Lets discuss this in detail, as I have mentioned earlier the ConversationDataController is used in the Messenger App to get the previous conversations json, parse it, and save to Core Data Database, so it can use the previous conversations to display it offline as well in the Messenger App, now new requirement from a client or product team came like can we use the same ConversationDataContoller from Messenger App into another App, with little change something like use File System Archiving instead of Core Data for saving the previous conversations.

In that case we cannot use the ConversationDataContoller into another app easily because it is tightly coupled with CoreDataController or in other words it has a dependecy in low level module CoreDataController.

We can solve this dependency using a Database Protocol. In this way ConversationDataController can use abstract protocol without caring for type of database used, lets see how the ConversationDataController will look after applying this.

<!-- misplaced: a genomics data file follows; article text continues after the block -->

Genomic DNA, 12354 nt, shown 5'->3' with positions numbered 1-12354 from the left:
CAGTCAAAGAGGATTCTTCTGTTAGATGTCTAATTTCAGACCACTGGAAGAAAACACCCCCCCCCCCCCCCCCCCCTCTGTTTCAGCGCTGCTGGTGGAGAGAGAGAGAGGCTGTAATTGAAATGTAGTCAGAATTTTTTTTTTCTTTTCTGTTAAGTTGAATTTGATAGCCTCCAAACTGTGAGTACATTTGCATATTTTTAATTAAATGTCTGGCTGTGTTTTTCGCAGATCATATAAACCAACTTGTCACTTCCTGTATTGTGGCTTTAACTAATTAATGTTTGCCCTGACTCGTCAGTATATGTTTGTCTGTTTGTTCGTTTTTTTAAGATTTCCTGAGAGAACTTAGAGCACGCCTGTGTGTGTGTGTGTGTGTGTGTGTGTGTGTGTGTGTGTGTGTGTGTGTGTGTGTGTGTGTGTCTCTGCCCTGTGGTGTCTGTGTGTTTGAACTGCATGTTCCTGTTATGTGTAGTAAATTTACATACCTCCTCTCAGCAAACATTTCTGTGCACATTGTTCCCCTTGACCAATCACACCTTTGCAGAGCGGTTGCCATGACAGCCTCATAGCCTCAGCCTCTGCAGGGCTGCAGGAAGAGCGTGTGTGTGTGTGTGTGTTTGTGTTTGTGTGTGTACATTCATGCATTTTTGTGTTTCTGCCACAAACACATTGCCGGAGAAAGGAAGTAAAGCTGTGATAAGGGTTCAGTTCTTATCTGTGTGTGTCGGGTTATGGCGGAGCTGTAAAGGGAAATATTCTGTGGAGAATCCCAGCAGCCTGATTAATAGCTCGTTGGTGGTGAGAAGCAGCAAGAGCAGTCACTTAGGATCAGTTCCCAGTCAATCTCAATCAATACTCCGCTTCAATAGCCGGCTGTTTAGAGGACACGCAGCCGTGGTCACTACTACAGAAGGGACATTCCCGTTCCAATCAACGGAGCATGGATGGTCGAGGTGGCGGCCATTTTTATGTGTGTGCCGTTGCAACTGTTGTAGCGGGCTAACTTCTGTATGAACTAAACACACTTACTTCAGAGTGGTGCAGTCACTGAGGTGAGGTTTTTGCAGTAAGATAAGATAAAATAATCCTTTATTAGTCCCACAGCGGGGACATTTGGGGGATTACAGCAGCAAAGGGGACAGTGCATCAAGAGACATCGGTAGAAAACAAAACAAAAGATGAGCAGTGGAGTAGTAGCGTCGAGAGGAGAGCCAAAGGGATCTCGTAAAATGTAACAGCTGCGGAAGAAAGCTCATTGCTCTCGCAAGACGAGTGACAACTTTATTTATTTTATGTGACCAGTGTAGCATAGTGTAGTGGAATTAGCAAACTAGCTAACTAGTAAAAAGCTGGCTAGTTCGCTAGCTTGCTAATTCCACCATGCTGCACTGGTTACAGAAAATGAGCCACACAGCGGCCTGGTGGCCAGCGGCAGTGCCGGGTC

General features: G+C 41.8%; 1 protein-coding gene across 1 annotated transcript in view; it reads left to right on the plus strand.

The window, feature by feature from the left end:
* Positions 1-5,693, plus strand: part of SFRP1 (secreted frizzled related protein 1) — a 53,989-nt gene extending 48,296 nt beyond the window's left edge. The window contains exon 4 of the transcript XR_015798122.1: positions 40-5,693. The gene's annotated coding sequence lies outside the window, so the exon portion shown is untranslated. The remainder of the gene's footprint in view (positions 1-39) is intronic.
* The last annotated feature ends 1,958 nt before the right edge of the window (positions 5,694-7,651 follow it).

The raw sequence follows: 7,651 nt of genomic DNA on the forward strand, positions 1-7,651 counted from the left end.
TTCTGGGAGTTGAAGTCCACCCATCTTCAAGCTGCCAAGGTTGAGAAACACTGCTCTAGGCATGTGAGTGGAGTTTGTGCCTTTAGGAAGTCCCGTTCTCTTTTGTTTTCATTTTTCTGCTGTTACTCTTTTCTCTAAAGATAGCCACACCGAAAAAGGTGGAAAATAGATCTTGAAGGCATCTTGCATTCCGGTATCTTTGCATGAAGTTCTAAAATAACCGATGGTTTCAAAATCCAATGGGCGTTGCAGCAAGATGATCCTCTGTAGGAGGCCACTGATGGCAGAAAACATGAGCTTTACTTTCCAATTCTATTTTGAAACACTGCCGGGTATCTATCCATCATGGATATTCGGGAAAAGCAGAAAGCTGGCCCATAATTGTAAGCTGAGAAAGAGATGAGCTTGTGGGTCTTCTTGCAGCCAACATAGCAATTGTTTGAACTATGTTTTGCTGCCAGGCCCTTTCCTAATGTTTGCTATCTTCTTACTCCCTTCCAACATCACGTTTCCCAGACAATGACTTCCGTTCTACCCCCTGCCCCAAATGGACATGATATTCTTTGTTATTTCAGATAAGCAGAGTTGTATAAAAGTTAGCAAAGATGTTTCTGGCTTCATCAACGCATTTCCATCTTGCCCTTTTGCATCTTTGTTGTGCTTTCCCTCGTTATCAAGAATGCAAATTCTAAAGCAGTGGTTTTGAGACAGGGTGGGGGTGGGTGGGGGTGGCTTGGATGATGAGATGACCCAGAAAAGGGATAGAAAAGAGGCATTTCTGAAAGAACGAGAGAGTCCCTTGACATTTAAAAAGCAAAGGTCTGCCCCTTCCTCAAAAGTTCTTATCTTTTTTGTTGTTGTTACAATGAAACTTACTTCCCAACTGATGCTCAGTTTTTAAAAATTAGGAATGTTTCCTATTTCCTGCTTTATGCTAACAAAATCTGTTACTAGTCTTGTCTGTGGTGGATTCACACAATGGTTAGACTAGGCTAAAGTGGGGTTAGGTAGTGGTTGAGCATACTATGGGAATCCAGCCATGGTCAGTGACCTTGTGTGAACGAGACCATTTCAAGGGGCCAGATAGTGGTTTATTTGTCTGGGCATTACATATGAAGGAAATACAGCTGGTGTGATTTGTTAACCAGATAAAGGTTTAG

Now you can reuse the ConversationDataController without any hazzle or hectic into another App which uses File Sytem Archiving for database, just by including the FileSystemArchiving class as shown below.

Quick Summary

  • Each an every class should have only one responsibility
  • Should not modify the existing class for change requirement, rather extent the class
  • Extending or Inheriting a child/derived class should not break any parent or base class functionality
  • The Interface or class API’s to client should have minimum information required by the client
  • Class A should not depend on Class B or vice versa, both should be losely coupled

Use SOLID principles as your weapon in the war of coding :)